All of this data is known in the industry circles as “big data.” Processing such huge chunks of data is not really possible with your existing hardware and software. That’s the reason why there are industry-standard algorithms for the purpose. Apache Hadoop, which Google also uses, is one such system. Various components of Hadoop–HDFS, MapReduce, YARN, etc.–are capable of intense data manipulation and processing capabilities. Similar to Hadoop, Apache Storm is a big data processing technology used by Twitter, Groupon, and Alibaba (the largest online retailer in the world).
The effects and business benefits of big data can be quite significant. Imagine the growth of Amazon in the last few years. In that ginormous article, George Packer gives a “brief” account of Amazon’s growth in the past few years: from “the largest” bookseller to the multi-product online-retail behemoth it is today. What made that happen? In essence, the question is what makes the internet giants they are today? Companies such as Facebook, Google, Amazon, Microsoft, Apple, Twitter, etc., have reached the position they are today by systematically processing the big data generated by their users–including you.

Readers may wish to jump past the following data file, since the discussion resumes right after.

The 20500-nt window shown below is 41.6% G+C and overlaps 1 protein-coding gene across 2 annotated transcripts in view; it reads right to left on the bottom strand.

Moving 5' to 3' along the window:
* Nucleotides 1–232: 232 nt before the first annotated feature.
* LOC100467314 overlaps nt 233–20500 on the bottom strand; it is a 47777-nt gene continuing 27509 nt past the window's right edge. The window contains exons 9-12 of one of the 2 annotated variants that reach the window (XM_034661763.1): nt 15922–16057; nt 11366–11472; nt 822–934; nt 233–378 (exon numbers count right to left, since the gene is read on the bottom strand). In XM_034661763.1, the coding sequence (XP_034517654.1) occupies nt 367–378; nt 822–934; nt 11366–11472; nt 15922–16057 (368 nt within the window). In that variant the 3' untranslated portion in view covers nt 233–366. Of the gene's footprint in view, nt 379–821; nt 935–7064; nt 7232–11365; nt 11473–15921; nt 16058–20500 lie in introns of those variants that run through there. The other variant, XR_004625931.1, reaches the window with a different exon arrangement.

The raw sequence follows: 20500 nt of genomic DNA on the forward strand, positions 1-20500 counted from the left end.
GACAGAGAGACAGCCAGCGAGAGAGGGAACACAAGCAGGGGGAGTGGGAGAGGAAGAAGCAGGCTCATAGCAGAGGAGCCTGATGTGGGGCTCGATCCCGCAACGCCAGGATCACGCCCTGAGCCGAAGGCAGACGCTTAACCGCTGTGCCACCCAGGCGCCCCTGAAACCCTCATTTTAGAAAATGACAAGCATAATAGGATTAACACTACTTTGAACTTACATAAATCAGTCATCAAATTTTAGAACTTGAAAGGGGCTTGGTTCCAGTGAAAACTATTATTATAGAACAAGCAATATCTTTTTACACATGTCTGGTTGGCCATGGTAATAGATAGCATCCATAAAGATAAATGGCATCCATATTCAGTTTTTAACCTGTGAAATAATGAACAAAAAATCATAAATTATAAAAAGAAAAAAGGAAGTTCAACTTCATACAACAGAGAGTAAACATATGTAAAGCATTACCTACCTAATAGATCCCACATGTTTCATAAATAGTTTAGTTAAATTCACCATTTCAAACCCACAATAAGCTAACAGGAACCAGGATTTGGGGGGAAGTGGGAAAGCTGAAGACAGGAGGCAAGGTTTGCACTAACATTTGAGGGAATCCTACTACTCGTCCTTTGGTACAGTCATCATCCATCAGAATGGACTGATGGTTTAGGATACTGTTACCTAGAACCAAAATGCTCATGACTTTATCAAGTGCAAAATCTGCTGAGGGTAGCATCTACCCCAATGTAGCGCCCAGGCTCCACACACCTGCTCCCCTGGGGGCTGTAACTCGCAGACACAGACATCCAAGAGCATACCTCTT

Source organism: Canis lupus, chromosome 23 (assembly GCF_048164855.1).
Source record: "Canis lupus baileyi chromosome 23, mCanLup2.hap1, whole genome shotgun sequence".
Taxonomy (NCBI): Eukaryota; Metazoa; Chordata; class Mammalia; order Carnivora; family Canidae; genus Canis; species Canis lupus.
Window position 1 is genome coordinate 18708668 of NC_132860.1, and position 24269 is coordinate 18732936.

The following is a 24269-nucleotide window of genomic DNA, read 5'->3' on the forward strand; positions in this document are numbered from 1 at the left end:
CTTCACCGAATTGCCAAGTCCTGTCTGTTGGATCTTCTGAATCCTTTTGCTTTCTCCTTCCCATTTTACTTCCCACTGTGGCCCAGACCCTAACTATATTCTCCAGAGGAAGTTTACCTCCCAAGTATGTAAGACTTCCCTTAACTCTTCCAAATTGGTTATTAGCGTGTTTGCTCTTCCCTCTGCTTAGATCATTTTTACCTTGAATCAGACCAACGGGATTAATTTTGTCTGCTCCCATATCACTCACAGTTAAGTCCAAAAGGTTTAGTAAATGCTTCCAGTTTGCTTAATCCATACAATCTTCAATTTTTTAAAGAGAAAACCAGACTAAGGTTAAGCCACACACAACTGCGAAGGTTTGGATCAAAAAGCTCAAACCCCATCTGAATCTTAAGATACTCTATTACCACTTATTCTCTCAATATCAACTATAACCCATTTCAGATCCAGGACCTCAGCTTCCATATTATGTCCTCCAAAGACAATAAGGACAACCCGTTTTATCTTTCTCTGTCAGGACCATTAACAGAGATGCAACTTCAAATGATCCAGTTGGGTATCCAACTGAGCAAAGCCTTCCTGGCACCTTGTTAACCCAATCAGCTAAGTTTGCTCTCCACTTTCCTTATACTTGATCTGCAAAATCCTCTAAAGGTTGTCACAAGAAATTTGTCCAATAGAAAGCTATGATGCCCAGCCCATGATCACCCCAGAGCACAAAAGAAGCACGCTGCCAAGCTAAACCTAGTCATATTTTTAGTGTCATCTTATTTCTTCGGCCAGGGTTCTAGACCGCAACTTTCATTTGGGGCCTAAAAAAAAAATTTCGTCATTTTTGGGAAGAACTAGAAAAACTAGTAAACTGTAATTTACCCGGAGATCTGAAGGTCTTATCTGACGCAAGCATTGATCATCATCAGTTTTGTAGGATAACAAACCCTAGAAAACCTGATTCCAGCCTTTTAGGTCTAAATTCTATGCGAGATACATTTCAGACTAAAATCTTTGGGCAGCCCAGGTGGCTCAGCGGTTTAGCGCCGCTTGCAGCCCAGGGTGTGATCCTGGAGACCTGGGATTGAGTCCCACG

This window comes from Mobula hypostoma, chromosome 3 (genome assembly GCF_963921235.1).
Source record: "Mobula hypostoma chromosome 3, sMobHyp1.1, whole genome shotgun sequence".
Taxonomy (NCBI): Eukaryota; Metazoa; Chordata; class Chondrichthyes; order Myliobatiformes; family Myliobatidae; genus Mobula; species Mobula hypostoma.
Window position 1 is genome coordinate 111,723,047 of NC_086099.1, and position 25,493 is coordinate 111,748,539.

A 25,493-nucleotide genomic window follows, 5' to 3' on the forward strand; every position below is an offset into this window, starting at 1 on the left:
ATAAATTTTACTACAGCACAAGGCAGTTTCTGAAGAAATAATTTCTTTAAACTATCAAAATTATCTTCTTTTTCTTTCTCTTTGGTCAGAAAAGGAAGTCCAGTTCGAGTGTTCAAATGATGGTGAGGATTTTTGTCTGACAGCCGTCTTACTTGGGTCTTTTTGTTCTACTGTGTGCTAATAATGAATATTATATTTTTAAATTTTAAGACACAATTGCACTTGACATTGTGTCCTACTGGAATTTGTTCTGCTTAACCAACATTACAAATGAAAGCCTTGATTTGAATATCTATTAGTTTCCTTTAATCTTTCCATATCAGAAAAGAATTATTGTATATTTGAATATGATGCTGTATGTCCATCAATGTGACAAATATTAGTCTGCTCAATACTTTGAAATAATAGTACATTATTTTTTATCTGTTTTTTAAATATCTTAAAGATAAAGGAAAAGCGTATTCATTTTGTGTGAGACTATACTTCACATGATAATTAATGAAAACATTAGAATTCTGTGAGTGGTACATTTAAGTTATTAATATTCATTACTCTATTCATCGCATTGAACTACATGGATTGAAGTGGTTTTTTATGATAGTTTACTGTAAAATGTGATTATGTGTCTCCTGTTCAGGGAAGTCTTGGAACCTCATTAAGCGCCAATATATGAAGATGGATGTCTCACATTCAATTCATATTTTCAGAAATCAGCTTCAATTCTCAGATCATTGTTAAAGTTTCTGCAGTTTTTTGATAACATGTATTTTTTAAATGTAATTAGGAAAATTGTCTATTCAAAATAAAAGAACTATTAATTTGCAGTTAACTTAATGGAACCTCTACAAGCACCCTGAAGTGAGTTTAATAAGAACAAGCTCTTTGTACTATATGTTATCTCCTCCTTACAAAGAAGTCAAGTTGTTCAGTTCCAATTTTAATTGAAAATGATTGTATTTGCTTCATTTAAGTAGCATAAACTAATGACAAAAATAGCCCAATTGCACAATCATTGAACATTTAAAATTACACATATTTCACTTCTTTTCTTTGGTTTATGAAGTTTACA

In essence, data processing is an essential tool for success in today’s Internet. How is the processing of your data affecting your privacy? Some of these internet giants gather and process more data than all governments combined. There really is a concern for your privacy, isn’t there?
Look at National Security Agency of the US. It’s estimated that NSA has a tap on every smartphone communication that happens across the world, through any company that has been established in the United States. NSA is the new CIA, at least in the world of technology. Remember about PRISM program that the NSA contractor Edward Snowden blew the whistle on. For six years, PRISM remained under cover; now we know the extent of data collected by this program is several times in magnitude in comparison to the data collected by any technology company. Not only that, NSA, as reported by the Washington Post, has a surveillance system that can record hundred percent of telephone calls from any country, not only the United States. Also, NSA allegedly has the capability to remotely install a spy app (known as Dropoutjeep) in all iPhones. The spy app can then activate iPhone’s camera and microphone to gather real-time intelligence about the owner’s conversations. An independent security analyst and hacker Jacob Appelbaum reported this capability of the NSA.